The biggest fear of overweight climbers is often thinking everyone else is staring at them…

Being scared to climb high on a wall is normal (we’re not squirrels). For the overweight woman or man who’s drawn to this exciting sport, there’s an extra element of fear:


After all, many overweight or plus size people have anxiety, self-consciousness or fear just from working out at ground level at a gym.

I used to do a lot of wall climbing. Though I wasn’t overweight, there are many things I picked up during the four years that I pursued this sport.

• Overweight people DO climb. It’s rare, but it happens.

• When people are looking up at the climber (perhaps waiting for the route, bored, etc.), their eyes are focused on the movement or technique of the climber, not how much fat is showing on their legs and butt.

• If onlookers are drawn to a plus size individual struggling up a route, they quietly root for that person and are happy to see them get to the top.

• Plenty of thin people “fall” off the wall and hang helplessly in the harness.

• If someone, regardless of size, is struggling on a route, experienced climbers often call out suggestions.

• There are super easy routes that an overweight person (or any newcomer) can focus on.

• The climbers who get stared at the most—by far the most—are the ones “leading” (clipping the rope in as they ascend) routes rated 12 (advanced) and higher—especially ones that travel across the ceiling.

• Who’d rather watch a plus size person struggling on an easy route than some dude crawling on the ceiling way up high like a spider making impossible maneuvers?

An overweight or fat man or woman has nothing to fear at a climbing gym, as far as being ridiculed, stared at with scorn, laughed at, etc.

So what are you waiting for?

Fear of Injury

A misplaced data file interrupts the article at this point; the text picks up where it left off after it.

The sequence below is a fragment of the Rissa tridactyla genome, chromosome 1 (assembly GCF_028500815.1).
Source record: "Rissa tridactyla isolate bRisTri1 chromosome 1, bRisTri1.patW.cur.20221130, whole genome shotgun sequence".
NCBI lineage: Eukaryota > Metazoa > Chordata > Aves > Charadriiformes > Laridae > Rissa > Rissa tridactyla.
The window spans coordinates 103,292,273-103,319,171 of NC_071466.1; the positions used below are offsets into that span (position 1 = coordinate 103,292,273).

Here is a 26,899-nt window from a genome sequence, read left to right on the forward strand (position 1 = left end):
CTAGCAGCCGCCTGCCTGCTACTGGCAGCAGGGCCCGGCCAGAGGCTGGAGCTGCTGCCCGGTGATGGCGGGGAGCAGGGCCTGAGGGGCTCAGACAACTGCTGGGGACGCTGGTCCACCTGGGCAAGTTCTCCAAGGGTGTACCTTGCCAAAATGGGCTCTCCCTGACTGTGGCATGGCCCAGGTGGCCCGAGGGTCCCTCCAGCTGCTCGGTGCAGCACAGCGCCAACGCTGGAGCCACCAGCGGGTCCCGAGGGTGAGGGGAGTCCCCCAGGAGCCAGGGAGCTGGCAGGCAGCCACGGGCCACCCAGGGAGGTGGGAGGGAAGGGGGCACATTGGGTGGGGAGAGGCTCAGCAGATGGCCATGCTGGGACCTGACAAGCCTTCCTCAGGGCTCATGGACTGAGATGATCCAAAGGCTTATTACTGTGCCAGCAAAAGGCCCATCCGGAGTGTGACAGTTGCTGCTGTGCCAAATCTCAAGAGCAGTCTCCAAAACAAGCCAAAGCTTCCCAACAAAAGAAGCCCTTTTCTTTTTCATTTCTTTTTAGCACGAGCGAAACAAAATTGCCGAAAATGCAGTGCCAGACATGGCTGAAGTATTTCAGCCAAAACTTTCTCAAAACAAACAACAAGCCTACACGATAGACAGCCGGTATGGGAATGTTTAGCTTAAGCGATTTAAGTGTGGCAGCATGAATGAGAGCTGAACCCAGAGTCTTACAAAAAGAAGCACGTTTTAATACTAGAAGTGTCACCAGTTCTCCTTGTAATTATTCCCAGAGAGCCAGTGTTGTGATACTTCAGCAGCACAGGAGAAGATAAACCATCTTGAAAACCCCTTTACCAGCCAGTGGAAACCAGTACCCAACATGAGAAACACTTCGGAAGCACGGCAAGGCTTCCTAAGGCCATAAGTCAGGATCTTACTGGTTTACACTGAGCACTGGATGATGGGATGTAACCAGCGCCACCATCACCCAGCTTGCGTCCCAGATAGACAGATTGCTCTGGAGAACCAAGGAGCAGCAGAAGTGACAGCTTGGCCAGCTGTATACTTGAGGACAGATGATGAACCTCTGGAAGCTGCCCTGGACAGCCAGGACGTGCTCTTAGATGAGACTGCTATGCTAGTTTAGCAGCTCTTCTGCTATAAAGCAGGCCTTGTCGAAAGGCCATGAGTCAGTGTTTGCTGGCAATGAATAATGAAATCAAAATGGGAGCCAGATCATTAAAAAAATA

The overweight climber’s odds of falling off the route aren’t much different than an intermediate-level, skinny climber’s odds of peeling off an advanced route.

Even the gym’s best climbers will come off the wall. It happens all the time. It goes with the sport.

The plus size climber has nothing to fear when working with a reliable belayer.

All climbers, overweight and thin, run the risk of finger injuries when slipping off the route. This risk is built into the sport.

My advice is to take things gradually, don’t rush up the route, don’t get ahead of yourself, and be faithful to hand/finger strengthening exercises.

Many climbing gyms have implements to help strengthen the hands and fingers. Of course, nothing strengthens them like the actual climbing.

Learning proper hand-hold techniques will help immensely. If someone wants to give you advice, don’t take it the wrong way.

There’s something about this sport that inspires people to give advice to complete strangers who are struggling with a route.

One need not be a master climber to give out good advice. An intermediate-level climber is very qualified at giving advice to a beginner who’s struggling with a particular “problem” on a route—it will likely be the same advice that an advanced climber will give.

Do not fear getting fatigued. I’ve seen one climber after another, not the least bit overweight, show exhaustion at the top of a route—or only midway when they give up and tell the belayer to let them down.

If you think you’re too fat to climb and have fear or anxiety, just try it anyways.

Once you’re on the wall, you will be pretty much incapable at that point of worrying that others are staring at you.

In fact, you will be SO absorbed in trying to get up the route…that you’ll swear that you’re the only person in the gym. Just choose an easy route (gyms usually go down to 5.4, which is considered very easy). And have fun!

Lorra Garrick is a former personal trainer certified through the American Council on Exercise. At Bally Total Fitness she trained women and men of all ages for fat loss, muscle building, fitness and improved health.